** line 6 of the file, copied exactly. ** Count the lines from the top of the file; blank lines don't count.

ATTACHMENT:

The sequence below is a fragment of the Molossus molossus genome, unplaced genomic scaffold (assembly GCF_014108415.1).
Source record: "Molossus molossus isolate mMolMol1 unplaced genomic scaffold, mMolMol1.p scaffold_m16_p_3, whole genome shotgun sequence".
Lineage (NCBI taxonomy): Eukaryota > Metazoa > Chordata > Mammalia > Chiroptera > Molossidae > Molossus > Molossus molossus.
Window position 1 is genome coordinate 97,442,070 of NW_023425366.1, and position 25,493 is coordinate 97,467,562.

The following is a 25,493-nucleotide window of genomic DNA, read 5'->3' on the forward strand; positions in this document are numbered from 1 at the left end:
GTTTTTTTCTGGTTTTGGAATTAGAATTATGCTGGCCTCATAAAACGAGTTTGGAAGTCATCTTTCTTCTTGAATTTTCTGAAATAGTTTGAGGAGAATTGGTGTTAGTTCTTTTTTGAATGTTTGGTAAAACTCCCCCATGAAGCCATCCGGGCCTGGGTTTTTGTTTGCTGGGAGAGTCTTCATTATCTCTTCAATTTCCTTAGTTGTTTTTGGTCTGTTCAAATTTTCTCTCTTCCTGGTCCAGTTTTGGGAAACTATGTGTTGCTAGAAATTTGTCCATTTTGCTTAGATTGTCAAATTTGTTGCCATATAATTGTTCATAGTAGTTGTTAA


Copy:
GTTTTTTTCTGGTTTTGGAATTAGAATTATGCTGGCCTCATAAAACGAGTTTGGAAGTCATCTTTCTTCTTGAATTTTCTGAAATAGTTTGAGGAGAATTGGTGTTAGTTCTTTTTTGAATGTTTGGTAAAACTCCCCCATGAAGCCATCCGGGCCTGGGTTTTTGTTTGCTGGGAGAGTCTTCATTATCTCTTCAATTTCCTTAGTTGTTTTTGGTCTGTTCAAATTTTCTCTCTTCCTGGTCCAGTTTTGGGAAACTATGTGTTGCTAGAAATTTGTCCATTTTGCTTAGATTGTCAAATTTGTTGCCATATAATTGTTCATAGTAGTTGTTAA